The Edge – World Question Centre 2003 – The latest offering from the Digerati of the Third Culture [via John Robb]. Though provoking if a little deliberately over-hyped as per the original Reality Club concept, edited by John Brockman.
Actually this collection is generally a little sad, patronising, and cloyingly patriotic, if predictable – too much “homeland security” driven – inclusive science education for Islamists (!) for example.
Some of my favourites
Denis Dutton, Department of Philosophy, Christchurch, New Zealand says …. [Quote] Today, it is much easier for scientists to receive grants if they indicate their research might uncover a serious threat or problem – economic, medical, ecological. Media fascination with bad news is partly to blame, along with the principled gloominess and nagging of organizations such as Greenpeace. But government itself has played its natural part. After all, as H.L. Mencken once remarked, “The whole aim of practical politics is to keep the populace alarmed, and hence clamorous to be led to safety, by menacing it with an endless series of hobgoblins, all of them imaginary.” Since I’m sure you’re keen to avoid such alarmism, you’ll need an advisor who can see through the fashions of science, and understand something of their psychology. The epidemiologist who slightly overstates the conclusiveness of his study suggesting that french fries might cause cancer (in mice) or the young climatologist on the global-warming gravy train are not basically dishonest people. You too might more easily buy into some doomsday scenario, if it meant regular business-class flights to major resorts to compare computer climate models with other experts (models that you know in your heart could not possibly predict average atmospheric temperatures fifty years hence, but what hell, the food’s great). [Unquote]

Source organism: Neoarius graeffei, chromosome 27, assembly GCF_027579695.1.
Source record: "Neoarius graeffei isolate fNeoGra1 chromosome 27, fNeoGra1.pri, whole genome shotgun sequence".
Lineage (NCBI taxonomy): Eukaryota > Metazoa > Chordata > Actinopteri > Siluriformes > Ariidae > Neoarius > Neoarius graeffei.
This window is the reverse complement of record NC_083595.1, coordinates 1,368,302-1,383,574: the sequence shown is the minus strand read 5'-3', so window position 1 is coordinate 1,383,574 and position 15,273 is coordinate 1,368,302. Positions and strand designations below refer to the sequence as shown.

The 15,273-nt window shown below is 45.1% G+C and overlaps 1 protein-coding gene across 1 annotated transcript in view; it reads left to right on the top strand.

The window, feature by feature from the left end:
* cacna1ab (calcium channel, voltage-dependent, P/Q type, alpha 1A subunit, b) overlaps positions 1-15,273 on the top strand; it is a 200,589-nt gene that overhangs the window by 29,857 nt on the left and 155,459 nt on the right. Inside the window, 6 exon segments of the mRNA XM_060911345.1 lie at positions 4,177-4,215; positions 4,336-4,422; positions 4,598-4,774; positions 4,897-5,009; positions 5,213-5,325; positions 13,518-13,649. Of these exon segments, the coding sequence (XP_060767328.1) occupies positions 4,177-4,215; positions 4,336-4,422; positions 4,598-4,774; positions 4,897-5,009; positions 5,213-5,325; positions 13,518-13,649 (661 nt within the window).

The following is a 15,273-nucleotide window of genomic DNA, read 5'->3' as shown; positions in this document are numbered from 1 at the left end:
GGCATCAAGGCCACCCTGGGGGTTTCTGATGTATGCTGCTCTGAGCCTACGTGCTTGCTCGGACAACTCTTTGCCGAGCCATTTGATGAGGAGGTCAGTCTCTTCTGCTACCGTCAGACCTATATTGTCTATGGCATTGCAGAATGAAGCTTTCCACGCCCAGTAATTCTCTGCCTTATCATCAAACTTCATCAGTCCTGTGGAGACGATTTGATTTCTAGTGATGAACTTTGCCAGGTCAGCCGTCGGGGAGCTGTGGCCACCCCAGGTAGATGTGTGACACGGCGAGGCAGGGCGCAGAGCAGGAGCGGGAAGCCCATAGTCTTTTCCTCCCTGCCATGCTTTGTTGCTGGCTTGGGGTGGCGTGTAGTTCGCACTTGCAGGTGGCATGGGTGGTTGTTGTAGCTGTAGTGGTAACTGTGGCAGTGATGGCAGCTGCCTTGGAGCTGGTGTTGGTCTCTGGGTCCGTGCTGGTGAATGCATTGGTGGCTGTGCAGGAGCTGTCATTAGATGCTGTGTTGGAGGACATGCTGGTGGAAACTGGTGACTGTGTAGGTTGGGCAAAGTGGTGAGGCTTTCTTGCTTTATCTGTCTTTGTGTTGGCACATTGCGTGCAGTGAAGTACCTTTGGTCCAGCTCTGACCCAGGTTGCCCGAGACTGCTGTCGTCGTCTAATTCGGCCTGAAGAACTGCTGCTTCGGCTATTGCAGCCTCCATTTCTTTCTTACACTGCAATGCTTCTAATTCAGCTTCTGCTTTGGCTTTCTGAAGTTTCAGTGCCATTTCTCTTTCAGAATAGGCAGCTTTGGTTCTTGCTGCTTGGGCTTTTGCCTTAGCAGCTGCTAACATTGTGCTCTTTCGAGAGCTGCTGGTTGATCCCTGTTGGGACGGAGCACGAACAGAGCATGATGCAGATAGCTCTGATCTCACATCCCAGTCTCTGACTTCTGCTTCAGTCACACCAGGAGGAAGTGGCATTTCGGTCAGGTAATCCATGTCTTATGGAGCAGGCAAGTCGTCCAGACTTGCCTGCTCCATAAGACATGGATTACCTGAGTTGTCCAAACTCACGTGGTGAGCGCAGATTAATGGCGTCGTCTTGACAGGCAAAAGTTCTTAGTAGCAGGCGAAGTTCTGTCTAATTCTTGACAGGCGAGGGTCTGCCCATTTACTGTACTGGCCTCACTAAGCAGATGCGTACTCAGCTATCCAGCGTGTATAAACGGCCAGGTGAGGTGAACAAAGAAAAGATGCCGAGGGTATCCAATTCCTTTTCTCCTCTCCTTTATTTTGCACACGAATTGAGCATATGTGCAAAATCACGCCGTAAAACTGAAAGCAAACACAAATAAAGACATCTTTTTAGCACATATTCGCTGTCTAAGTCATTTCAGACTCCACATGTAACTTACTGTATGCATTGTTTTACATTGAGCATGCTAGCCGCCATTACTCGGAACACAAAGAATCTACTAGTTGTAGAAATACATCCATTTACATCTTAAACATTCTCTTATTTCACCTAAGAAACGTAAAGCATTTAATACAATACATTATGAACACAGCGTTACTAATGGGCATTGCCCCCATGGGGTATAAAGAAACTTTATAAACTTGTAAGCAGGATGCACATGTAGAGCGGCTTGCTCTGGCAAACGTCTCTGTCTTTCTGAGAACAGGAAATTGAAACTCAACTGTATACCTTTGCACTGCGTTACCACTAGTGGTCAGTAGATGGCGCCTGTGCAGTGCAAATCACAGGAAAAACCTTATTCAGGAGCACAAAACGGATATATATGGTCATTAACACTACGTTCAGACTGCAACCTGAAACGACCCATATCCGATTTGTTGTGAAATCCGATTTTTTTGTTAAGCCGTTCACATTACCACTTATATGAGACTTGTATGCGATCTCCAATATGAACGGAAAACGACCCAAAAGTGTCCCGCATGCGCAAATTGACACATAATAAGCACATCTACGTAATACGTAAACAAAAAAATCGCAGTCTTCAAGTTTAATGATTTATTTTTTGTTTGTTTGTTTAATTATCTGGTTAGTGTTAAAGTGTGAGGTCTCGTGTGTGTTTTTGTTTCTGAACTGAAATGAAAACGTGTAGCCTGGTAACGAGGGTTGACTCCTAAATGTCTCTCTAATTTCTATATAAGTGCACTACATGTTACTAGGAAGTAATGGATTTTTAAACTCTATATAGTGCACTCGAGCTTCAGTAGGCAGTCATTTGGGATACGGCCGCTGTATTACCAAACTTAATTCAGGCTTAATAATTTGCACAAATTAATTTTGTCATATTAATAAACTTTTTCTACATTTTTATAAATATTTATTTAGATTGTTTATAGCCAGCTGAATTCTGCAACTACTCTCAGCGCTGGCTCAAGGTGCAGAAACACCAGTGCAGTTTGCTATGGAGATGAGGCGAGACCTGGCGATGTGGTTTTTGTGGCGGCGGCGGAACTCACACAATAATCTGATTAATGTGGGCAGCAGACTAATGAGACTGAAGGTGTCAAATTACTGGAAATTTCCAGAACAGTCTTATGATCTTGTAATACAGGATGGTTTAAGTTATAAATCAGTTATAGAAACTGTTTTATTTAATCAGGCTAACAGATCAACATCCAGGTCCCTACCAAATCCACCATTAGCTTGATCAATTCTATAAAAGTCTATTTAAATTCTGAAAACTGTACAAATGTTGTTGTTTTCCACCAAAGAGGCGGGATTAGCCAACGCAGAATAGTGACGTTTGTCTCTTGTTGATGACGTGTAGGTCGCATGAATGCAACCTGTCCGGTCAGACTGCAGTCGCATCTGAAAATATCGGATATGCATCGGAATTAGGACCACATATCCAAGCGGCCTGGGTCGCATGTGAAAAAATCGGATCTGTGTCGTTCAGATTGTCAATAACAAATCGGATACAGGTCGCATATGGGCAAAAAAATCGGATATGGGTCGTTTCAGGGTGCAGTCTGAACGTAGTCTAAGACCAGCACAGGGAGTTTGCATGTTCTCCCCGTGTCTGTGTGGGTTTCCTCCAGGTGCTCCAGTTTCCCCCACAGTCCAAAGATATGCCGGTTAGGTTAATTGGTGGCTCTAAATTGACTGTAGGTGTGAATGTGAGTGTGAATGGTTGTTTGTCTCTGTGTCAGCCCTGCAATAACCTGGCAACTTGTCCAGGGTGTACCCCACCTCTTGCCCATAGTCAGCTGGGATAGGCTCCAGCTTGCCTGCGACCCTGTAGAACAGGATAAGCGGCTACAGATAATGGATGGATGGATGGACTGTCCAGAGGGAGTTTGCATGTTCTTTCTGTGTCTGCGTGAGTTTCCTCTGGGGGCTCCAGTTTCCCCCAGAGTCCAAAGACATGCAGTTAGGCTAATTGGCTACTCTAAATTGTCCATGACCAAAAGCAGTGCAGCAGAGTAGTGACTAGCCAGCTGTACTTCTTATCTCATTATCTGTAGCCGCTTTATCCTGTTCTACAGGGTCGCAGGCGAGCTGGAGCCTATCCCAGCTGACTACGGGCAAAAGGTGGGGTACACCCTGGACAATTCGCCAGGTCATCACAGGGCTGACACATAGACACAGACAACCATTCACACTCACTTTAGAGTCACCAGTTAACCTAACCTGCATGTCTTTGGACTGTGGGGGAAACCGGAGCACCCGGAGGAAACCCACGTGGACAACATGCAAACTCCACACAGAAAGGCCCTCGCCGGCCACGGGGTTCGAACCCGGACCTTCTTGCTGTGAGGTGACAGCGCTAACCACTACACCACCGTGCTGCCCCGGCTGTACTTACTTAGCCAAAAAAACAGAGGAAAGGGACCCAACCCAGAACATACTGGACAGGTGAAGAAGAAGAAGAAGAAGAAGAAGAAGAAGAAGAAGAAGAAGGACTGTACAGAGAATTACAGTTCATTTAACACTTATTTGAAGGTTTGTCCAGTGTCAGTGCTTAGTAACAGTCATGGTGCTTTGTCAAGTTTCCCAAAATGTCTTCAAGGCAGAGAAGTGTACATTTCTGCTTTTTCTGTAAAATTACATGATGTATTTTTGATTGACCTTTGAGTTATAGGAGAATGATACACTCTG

Similarly, the contribution from Freman Dyson is wittily ironic.
In fact quite a few of the recommendations are about making science less “accountable” in the short term. [Quote] Science, like business, has been totally captured by the next quarter mentality, and it will require a deliberate effort to stress the long view so that our knowledge matches our predicament. [Unquote] from Kevin Kelly is typical.
Marvin Minsky is brief and to the point.
David Myers puts the peverse economics of homeland security into stark perspective.
Stuart Pimm is probably closest to the truth of the futility of a Presidential Scientific Advisor.
Nancy Etcoff is the most imaginative, in proposing a new National Institute for Humanism
Stop Press ! Susan Blackmore, she of Meme Machine fame, is the most radical, proposing legalisation of all drugs as the most valuable contribution to world science. Nice argument.
Another favourite is Alan Alda, not only witty and ironic, but spot on the main event IMHO – the dangers of rationality.